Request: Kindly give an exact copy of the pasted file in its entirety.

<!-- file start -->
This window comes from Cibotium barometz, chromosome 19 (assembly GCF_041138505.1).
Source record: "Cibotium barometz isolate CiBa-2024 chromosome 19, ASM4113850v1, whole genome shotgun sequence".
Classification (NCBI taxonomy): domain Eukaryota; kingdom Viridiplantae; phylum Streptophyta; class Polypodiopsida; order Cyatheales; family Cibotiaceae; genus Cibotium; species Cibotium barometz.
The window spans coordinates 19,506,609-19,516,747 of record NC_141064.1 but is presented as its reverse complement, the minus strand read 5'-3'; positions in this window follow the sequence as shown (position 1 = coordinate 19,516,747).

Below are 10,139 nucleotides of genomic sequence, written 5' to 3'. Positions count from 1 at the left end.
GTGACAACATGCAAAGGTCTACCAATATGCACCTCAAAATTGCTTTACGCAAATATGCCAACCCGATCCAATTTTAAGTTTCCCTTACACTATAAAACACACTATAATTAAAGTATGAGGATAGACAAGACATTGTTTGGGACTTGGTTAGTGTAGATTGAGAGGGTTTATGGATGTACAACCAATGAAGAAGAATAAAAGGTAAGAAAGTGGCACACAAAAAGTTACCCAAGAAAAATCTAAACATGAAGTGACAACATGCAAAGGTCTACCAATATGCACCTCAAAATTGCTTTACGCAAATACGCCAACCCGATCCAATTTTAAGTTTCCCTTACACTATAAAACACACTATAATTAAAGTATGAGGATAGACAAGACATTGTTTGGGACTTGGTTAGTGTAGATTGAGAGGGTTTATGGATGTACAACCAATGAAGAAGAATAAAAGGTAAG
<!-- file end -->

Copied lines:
This window comes from Cibotium barometz, chromosome 19 (assembly GCF_041138505.1).
Source record: "Cibotium barometz isolate CiBa-2024 chromosome 19, ASM4113850v1, whole genome shotgun sequence".
Classification (NCBI taxonomy): domain Eukaryota; kingdom Viridiplantae; phylum Streptophyta; class Polypodiopsida; order Cyatheales; family Cibotiaceae; genus Cibotium; species Cibotium barometz.
The window spans coordinates 19,506,609-19,516,747 of record NC_141064.1 but is presented as its reverse complement, the minus strand read 5'-3'; positions in this window follow the sequence as shown (position 1 = coordinate 19,516,747).

Below are 10,139 nucleotides of genomic sequence, written 5' to 3'. Positions count from 1 at the left end.
GTGACAACATGCAAAGGTCTACCAATATGCACCTCAAAATTGCTTTACGCAAATATGCCAACCCGATCCAATTTTAAGTTTCCCTTACACTATAAAACACACTATAATTAAAGTATGAGGATAGACAAGACATTGTTTGGGACTTGGTTAGTGTAGATTGAGAGGGTTTATGGATGTACAACCAATGAAGAAGAATAAAAGGTAAGAAAGTGGCACACAAAAAGTTACCCAAGAAAAATCTAAACATGAAGTGACAACATGCAAAGGTCTACCAATATGCACCTCAAAATTGCTTTACGCAAATACGCCAACCCGATCCAATTTTAAGTTTCCCTTACACTATAAAACACACTATAATTAAAGTATGAGGATAGACAAGACATTGTTTGGGACTTGGTTAGTGTAGATTGAGAGGGTTTATGGATGTACAACCAATGAAGAAGAATAAAAGGTAAG